Cell surface‐anchored syndecan‐1 ameliorates intestinal inflammation and neutrophil transmigration in ulcerative colitis
Chen, YeNote: Order does not necessarily reflect citation order of authors.
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CitationZhang, Yan, Zhongqiu Wang, Jun Liu, Shaoheng Zhang, Jiaxi Fei, Jing Li, Ting Zhang, Jide Wang, Pyong W. Park, and Ye Chen. 2016. “Cell surface‐anchored syndecan‐1 ameliorates intestinal inflammation and neutrophil transmigration in ulcerative colitis.” Journal of Cellular and Molecular Medicine 21 (1): 13-25. doi:10.1111/jcmm.12934. http://dx.doi.org/10.1111/jcmm.12934.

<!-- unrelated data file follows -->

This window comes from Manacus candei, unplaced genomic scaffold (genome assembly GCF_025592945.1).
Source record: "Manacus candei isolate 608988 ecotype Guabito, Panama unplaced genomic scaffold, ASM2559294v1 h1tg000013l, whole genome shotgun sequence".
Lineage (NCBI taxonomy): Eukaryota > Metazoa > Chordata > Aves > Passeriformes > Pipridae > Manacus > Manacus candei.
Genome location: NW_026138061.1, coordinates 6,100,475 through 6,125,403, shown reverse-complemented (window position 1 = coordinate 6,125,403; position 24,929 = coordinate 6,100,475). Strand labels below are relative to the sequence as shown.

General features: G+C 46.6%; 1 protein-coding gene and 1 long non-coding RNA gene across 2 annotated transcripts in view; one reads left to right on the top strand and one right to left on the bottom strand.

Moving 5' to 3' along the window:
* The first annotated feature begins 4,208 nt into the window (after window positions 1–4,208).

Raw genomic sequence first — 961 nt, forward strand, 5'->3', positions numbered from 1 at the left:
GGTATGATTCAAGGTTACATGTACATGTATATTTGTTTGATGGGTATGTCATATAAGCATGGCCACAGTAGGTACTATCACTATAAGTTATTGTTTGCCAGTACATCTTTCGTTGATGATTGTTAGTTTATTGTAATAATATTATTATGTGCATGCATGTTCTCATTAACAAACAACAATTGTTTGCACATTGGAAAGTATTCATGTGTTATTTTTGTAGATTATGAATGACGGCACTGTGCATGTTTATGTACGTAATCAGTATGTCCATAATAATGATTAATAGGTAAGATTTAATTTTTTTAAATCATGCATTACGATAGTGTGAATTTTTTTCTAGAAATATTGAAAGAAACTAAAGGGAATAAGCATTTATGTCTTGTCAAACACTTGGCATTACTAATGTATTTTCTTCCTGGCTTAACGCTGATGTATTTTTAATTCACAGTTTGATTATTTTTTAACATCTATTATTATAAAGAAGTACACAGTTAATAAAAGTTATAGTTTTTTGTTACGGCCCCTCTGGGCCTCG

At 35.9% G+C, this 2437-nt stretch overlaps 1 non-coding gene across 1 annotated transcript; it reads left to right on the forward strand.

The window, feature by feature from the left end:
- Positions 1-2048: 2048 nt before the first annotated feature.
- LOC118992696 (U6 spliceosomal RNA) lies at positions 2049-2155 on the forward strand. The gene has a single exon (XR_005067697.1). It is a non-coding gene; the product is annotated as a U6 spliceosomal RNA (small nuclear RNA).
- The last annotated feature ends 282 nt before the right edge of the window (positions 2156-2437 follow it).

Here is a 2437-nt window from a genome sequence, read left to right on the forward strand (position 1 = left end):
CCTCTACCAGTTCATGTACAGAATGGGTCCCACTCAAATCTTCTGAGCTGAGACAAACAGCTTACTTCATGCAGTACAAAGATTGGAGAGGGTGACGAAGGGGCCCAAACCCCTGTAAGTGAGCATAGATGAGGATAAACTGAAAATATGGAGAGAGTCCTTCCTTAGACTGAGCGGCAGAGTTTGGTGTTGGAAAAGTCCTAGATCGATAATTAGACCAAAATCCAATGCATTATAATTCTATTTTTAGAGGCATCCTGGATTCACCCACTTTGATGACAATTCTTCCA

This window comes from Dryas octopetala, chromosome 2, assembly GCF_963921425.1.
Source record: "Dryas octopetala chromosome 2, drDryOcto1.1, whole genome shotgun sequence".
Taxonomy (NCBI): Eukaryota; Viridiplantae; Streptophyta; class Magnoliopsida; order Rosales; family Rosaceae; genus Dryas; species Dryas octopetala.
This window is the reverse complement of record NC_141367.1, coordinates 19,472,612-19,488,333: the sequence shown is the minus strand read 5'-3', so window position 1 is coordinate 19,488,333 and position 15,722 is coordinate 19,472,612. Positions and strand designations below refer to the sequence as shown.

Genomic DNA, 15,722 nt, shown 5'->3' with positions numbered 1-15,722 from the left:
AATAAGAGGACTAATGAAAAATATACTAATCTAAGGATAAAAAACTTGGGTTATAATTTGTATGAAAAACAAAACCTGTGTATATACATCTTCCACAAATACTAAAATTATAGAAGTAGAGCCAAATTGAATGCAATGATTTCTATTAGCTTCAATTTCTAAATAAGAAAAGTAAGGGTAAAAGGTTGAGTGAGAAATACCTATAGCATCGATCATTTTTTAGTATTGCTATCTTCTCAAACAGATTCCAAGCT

AbstractAbstract Syndecan‐1 (SDC1), with a variable ectodomain carrying heparan sulphate (HS) chains between different Syndecans, participates in many steps of inflammatory responses. In the process of proteolysis, the HS chains of the complete extracellular domain can be shed from the cell surface, by which they can mediate most of SDC1's function. However, the exact impact on SDC1 which anchored on the cell surface has not been clearly reported. In our study, we established the models by transfection with the cleavable resistant SDC1 mutant plasmid, in which SDC1 shedding can be suppressed during stimulation. Role of membrane SDC1 in inflammatory pathway, pro‐inflammatory cytokine secretion as well as neutrophil transmigration, and how suppressing its shedding will benefit colitis were further investigated. We found that the patients suffered ulcerative colitis had high serum SDC1 levels,presented with increased levels of P65, tumour necrosis factor alpha (TNF‐α) and IL‐1β and higher circulating neutrophils. NF‐κB pathway was activated, and secretion of TNF‐α, interleukin‐1beta (IL‐1β), IL‐6 and IL‐8 were increased upon lipopolysaccharide stimuli in intestinal epithelial cells. Syndecan‐1, via its anchored ectodomain, significantly lessened these up‐regulation extents. It also functioned in inhibiting transmigration of neutrophils by decreasing CXCL‐1 secretion. Moreover, SDC1 ameliorated colitis activity and improved histological disturbances of colon in mice. Taken together, we conclude that suppression of SDC1 shedding from intestinal epithelial cells relieves severity of intestinal inflammation and neutrophil transmigration by inactivating key inflammatory regulators NF‐κB, and down‐regulating pro‐inflammatory cytokine expressions. These indicated that compenstion and shedding suppression of cytomembrane SDC1 might be the optional therapy for intestinal inflammation.
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